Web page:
Recently, I finished watching the second season of the Anime series “Black Butler” and I absolutely despised the end. I wish I’d stopped watching at the end of season one. Both the protagonist and the antagonist (who is completely likable, he does battle with utensils and makes a great cup of tea) had “the worst thing that could possibly happen” to them and that’s when the story ended. I was left with HUH?! WHY DID THEY END IT LIKE THAT? WHAT WERE THEY THINKING?! Yes, I know, it’s a passionate response, but when you fall for wonderfully deep dimensional characters, you develop certain expectations.
Call me old-fashioned, but I like my heroes (or anti-heroes) to overcome the grand obstacle at the end. Otherwise, what’s the point of the build up all along the way? Yes, it’s true, real life has a nasty habit of kicking you down, but in the books I read and the movies I see, I want at least a sliver of hope. Call it the Hollywood ending if you like, but that’s what I want. It’s the reason I gravitate to the middle grade and young adult genres. They usually end, you know, sorta happy.
My mother feels the same way about Dean Koontz’s Frankenstein Series. She had to call me up to tell me when she finished it so she could rant about how dissatisfied she was about the end. Her words went something like this, “Oh, Karin, it was awful. Just awful. He (the author) completely ran out of steam and the whole series just ended.” She’d spent her money, mostly she spent her time, and she wanted a payoff at the end.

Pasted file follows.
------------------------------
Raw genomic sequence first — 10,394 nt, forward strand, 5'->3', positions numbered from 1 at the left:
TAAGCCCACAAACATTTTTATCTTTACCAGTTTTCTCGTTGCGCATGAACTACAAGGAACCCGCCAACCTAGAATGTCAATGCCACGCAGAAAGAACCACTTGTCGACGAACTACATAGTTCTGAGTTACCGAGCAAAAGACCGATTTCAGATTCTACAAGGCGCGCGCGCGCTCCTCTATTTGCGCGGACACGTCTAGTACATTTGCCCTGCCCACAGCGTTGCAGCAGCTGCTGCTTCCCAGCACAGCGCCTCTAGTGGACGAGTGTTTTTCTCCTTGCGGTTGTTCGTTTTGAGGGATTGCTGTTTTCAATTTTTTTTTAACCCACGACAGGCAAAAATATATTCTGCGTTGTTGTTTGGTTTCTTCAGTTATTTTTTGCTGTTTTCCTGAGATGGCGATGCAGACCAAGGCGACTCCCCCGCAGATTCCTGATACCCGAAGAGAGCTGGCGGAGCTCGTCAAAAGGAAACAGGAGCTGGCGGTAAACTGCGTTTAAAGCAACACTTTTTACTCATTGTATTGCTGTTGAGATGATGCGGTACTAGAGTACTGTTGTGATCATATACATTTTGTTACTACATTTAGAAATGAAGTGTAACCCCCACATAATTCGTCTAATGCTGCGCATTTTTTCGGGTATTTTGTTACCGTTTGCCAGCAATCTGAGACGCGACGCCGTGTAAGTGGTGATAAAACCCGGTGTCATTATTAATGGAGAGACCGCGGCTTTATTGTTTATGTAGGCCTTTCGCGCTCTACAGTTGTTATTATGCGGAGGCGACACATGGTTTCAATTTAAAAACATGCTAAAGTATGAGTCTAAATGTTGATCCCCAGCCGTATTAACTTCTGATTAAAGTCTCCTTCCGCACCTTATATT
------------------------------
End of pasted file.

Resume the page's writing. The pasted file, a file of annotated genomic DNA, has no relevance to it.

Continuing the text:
I’m waiting for her to finish the last book in the Hunger Games trilogy to see what she thinks about that ending. No spoilers here, but I wish I’d stopped reading after book two . . .
So when one of the women who is in my writing critique group who read my recently finished WIP said something to the effect of “Please, please change the ending,” I took her very seriously. And I changed it.
Yes, I write for me, but more importantly, I write for readers, and my desire is for them to be satisfied when they get to The End. I know I can’t please everyone. I’ve learned that after years of teaching: some students will love you, some student will hate you, most fall somewhere in the middle. But in this age of e-books, print on demand, and increased writer/reader social interaction, maybe in the future we’ll have more “pick the ending you want to read.” Elle Lothlorien did it with her book “Sleeping Beauty.” Will we see more of this? Should we?
PS: I’m reading the Black Butler Manga now. I’ve heard the storyline goes in a different direction than the Anime series!
Photo © Redbaron